A South Carolina farmer is suing several state agencies claiming that they conspired to deny him his due process rights after authorities destroyed his hemp crop in 2019, which was cultivated in unregistered fields, the Associated Press reports. In the lawsuit, John Pendarvis argues that the South Carolina Law Enforcement Division (SLED), Department of Agriculture, and attorney general’s office denied him due process after agriculture department officials found unreported hemp crops during a check of his property.
Pendarvis claims in the lawsuit, which was filed on September 16, that he had filed an amended hemp application with regulators that indicated droughts had forced him to move his crop’s location. However, Derek Underwood, assistant commissioner of the Agriculture Department’s Consumer Protection Division, claimed that Pendarvis’ moving of the crop was a “willful violation” of the state’s hemp farming program, according to emails shared in the complaint outlined by the AP. Underwood subsequently sought approval to destroy the crop, the report says.
In the lawsuit, Pendarvis says the legal mechanism for seeking such approval is unclear which is why he argues the government violated his due process rights. Under the state’s hemp law, registered farmers must report their hemp crops’ coordinates to the South Carolina Department of Agriculture and cannot grow plants that exceed the federal THC limits. Farmers are also required to correct any negligent violations.
Pendarvis, a fourth-generation farmer, is the first person charged with a misdemeanor crime under the North Carolina hemp farming program.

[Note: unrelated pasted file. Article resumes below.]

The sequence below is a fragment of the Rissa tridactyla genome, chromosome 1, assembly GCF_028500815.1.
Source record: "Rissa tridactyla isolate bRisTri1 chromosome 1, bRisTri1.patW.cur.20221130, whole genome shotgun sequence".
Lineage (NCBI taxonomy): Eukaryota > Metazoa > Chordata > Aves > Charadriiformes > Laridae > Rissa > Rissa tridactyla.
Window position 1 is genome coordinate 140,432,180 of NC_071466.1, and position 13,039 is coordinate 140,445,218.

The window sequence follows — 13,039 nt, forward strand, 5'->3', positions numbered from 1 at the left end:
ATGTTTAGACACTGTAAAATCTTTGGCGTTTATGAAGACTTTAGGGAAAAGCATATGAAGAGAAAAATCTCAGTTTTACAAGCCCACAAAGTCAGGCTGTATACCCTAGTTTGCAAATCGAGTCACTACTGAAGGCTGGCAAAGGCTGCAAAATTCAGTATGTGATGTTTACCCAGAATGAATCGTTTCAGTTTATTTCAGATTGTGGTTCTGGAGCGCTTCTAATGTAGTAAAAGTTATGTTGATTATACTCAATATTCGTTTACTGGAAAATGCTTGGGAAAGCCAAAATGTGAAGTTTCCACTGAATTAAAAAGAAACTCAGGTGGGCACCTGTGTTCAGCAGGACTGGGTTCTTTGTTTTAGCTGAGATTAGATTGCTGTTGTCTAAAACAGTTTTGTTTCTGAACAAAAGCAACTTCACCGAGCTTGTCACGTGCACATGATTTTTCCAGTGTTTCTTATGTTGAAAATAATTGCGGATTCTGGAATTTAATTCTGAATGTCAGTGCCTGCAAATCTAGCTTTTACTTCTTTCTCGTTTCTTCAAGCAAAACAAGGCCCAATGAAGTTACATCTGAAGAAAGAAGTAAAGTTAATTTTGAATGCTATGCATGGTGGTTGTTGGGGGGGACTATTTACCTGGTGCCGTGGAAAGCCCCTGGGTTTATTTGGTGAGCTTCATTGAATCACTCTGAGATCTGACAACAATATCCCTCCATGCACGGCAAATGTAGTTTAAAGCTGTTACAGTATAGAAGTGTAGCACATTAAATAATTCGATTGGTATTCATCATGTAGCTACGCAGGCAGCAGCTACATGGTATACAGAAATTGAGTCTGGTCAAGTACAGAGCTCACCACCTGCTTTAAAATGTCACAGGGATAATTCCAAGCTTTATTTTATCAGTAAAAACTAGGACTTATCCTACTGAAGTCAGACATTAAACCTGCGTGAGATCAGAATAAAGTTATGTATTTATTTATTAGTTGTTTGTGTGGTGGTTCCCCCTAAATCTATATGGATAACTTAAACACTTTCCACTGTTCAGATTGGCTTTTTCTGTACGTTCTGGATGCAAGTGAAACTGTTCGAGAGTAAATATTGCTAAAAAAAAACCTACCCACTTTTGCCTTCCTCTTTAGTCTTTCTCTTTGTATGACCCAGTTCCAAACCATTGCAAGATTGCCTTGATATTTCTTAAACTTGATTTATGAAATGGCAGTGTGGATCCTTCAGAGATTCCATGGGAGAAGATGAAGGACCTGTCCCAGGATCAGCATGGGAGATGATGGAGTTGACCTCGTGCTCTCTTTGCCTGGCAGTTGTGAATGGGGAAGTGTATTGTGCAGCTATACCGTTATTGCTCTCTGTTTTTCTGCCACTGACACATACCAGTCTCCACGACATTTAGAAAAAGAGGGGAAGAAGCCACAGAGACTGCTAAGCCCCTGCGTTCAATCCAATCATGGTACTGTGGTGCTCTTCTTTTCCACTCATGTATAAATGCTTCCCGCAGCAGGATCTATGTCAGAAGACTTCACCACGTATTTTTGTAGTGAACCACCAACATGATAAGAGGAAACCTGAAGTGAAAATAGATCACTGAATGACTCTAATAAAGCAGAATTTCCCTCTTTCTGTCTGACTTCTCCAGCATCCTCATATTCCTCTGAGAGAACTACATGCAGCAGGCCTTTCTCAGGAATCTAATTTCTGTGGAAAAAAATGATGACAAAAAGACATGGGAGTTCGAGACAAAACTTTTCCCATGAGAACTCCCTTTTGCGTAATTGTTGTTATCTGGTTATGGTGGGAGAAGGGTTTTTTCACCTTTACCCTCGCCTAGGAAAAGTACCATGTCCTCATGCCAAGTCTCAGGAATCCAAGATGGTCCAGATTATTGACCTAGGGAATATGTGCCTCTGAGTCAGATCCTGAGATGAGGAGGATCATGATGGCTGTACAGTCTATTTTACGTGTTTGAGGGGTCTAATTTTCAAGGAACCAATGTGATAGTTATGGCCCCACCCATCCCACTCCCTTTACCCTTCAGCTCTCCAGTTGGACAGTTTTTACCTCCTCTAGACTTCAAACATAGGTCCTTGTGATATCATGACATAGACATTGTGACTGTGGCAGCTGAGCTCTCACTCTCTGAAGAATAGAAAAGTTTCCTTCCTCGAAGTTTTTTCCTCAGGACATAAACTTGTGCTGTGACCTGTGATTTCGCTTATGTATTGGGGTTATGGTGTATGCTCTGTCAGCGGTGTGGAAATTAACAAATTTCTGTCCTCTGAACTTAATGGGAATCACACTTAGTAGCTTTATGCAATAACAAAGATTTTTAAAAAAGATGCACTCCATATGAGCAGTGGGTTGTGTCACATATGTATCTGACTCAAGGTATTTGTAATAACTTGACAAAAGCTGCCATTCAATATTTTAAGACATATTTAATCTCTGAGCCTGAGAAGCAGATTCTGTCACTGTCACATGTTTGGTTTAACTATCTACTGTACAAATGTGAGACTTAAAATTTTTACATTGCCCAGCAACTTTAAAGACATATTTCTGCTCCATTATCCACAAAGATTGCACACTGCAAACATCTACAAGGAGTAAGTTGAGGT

In emails included in the lawsuit, South Carolina Solicitor General Adam Cook describes the enforcement mechanism in the state law as “ultra-murky,” giving “no direction whatever to law enforcement.” In the emails, the state attorney general’s office advised the South Carolina Law Enforcement Division to “seek judicial authorization” to ensure Pendarvis “receives due process,” according to the documents reviewed by the AP.
After SLED was unable to get a local judge to sign their seizure and destruction order, agents – without detailing their intent to destroy the crop – secured an arrest warrant for Pendarvis from another magistrate. Emails included in the complaint show that SLED agents took this action despite the original judge offering to hold a hearing in the matter, which SLED’s general counsel Adam Whitsett declined.
Officials in the attorney general’s office then amended their guidance to agree with SLED’s interpretation that the hemp farming participation agreement – which allows the destruction of crops grown in an unlicensed area – amounted to the “valid consent” necessary to pursue their plan. Pat McLaughlin, Pendarvis’ attorney, told the AP that nowhere in the participation agreement do farmers waive their right to challenge such claims. Pendarvis also claims the agents denied his repeated requests to call his attorney.
In an emailed statement to the AP, South Carolina Attorney General’s Office Communications Director Robert Kittle said the lawsuit “lacks merit.”
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